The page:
Kokkola, L. (2019). Envisaging “our” nation: politicized effects in minority language literature. Children’s Literature in Education,50(2), 142-159. doi: 10.1007/s10583-017-9340-8.
Liu, X. (2010). Reflections on the crisis of comparative literature as a discipline. Frontiers of Literary Studies in China, 4(3), 321–339. doi: 10.1007/s11702-010-0101-y.
Magauin, M. (1978). Poets of Kazakhstan. Leningrad: SovetskiiyPisatel.
McCarthy, J.J., Kimper, W., & Mullin, K. (2012). Reduplication in harmonic serialism. Morphology, 22(2), 173-232. doi: 10.1007/s11525-012-9203-3.
Mo, W., & Shen, W. (2003). From author to protagonist: stories of self-identity development. Children’s Literature in Education, 34(4), 287-304. doi: 10.1023/B:CLID.0000004896.03447.b7.
Omaruly, B. (2017). Zar zaman (time of lament) flow in the Kazakh and Kyrgyz literature.Saarbrücken: Lap Lambert Academic Publishing.
Ricento, T. (2014). Thinking about language: what political theorists need to know about language in the real world.Language Policy, 13(4), 351-369. doi: 10.1007/s10993-014-9322-2.
Romaine, S. (2013). Politics and policies of promoting multilingualism in the European Union. Language Policy, 12(2), 115-137. doi: 10.1007/s10993-013-9277-8.
Skinner, H., & Kubacki, K. (2007). Unravelling the complex relationship between nationhood, national and cultural identity, and place branding. Place Branding and Public Diplomacy, 3(4), 305-316. doi: 10.1057/palgrave.pb.6000072.
Sobolev, L. (1940). Songs of the steppes. Anthology of Kazakh literature. Moscow: Fiction Literature.
Sydyikov, K.Sh. (1991). Zhyrzhayr³kter³. Almaty: Zhazushi.
Syzdygova, R. (1995). Abaydýñsözörnegi. Almatý: Sanat.
Szegedy-Maszák, M. (2003). Literary history and national identity. Neohelicon, 30(1), 109-115. doi: 10.1023/A:1024166524753.
Thomas, G. (1958). Winner. The oral art and literature of the Kazakhs of Russian Central Asia. Durham: Duke University Press.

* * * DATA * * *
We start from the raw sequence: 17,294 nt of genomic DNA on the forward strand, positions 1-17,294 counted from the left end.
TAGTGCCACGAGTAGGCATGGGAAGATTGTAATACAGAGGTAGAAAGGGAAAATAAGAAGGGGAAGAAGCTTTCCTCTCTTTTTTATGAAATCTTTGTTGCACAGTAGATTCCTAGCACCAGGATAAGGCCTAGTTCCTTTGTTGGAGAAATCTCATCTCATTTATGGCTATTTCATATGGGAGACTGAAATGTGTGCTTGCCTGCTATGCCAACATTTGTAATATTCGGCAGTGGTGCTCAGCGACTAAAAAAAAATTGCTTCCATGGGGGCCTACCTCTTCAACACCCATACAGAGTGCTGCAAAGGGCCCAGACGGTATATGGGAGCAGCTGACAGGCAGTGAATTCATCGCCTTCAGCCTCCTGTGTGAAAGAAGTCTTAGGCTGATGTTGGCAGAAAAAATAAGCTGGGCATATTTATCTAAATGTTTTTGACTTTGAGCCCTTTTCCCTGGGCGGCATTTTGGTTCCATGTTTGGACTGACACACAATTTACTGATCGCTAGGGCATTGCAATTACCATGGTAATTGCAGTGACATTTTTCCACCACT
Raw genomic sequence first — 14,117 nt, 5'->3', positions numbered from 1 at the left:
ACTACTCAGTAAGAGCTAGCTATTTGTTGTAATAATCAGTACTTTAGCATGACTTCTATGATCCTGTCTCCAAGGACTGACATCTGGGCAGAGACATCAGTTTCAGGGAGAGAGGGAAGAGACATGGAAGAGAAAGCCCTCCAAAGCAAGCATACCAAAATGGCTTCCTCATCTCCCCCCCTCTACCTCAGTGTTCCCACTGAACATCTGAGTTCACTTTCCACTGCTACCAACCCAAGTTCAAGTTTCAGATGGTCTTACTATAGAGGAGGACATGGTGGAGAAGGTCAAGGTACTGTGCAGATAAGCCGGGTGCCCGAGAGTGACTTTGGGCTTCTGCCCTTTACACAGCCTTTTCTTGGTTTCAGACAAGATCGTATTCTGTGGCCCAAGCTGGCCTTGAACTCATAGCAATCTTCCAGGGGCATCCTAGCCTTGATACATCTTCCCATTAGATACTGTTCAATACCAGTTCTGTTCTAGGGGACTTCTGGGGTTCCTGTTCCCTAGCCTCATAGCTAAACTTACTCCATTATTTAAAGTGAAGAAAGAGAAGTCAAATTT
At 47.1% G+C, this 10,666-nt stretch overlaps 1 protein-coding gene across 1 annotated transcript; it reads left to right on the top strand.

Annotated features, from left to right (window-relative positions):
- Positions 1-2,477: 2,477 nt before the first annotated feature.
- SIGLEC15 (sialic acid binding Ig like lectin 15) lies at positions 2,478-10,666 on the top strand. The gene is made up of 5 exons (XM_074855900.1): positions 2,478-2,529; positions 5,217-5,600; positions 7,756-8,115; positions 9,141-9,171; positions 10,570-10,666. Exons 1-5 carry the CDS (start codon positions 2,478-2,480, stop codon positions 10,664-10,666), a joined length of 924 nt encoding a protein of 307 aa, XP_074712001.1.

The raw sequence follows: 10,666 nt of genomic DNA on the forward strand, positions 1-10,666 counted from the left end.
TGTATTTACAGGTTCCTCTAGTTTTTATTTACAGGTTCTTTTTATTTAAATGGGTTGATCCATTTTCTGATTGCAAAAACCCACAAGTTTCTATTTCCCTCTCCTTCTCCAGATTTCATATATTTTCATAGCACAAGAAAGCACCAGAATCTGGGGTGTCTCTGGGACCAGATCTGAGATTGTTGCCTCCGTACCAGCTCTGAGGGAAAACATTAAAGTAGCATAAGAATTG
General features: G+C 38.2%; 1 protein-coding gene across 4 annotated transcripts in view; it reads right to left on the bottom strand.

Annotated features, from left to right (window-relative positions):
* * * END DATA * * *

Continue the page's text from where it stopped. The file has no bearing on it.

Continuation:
Tolstova, L. (1984). Historical traditions of the Southern Aral Sea region. Moscow: Nauka.
Youkongpun, P. (2015). Community-based media in promoting identity and culture: A case study in Eastern Thailand. Media Watch, 6(1), 57-72. DOI: 10.15655/mw/2015/v6i1/55389
Zhilavskaya, I., Ivanova, T., Dubover, D., & Onuchina, K. (2016). Youth foresight: We will all be media in 2035. International Journal of Environmental and Science Education, 11(18), 12245-12252.
Zhilavskaya, I.V., & Ivanova, T.V., (2018). The total media theory: The experience of justification. Astra Salvensis, 6(12), 665-677.
Bauyrzhan Z. Omarov (Ph.D. in Philology, L.N. Gumilyov Eurasian National University, Kazakhstan) is a Professor in the Department of TV, Radio, and Public Relations at L.N. Gumilyov Eurasian National University. His main research interests cover development communication, media studies and society.
Mukhidin B. Salkynbayev (Ph.D. in Philology, Al-Farabi Kazakh National University, Kazakhstan) is an Associate Professor in the Department of the Middle East and South Asia at Al-Farabi Kazakh National University. His research program examines how media representations of gender, race, ethnicity, and self-concept.
Torali E. Kydyr (Ph.D. in Philology, Al-Farabi Kazakh National University, Kazakhstan) is an Associate Professor and Head of the Department of Turksoy at Al-Farabi Kazakh National University. Kydyr’s areas of academic interest include print journalism, ethnography, and development communication.
Gulnara I. Kuldeyeva (Ph.D. in Philology, L.N. Gumilyov Eurasian National University, Kazakhstan) is a Professor in the Department of Translation Theory and Practice at L.N. Gumilyov Eurasian National University. Her research focuses on translation, literature, and cultural studies.
Manshuk Z. Yeskindirova (Ph.D., L.N. Gumilyov Eurasian National University, Kazakhstan) is the Head of the Department of Translation Theory and Practice at L.N. Gumilyov Eurasian National University. Her research interests include development, communication, disability, human rights, and citizen journalism.
Zhuldyz K. Alshinbayeva (Master of Education, L.N. Gumilyov Eurasian National University, Republic of Kazakhstan) is a Senior Teacher in the Department of Translation Theory and Practice at L.N. Gumilyov Eurasian National University. Her areas of academic expertise include user study, information literacy, and scientometrics.
Correspondence to: Bauyrzhan Z. Omarov, Department of TV, Radio and Public Relations, L.N. Gumilyov Eurasian National University, 010000, 2 Satpayev Str., Nur-Sultan, Republic of Kazakhstan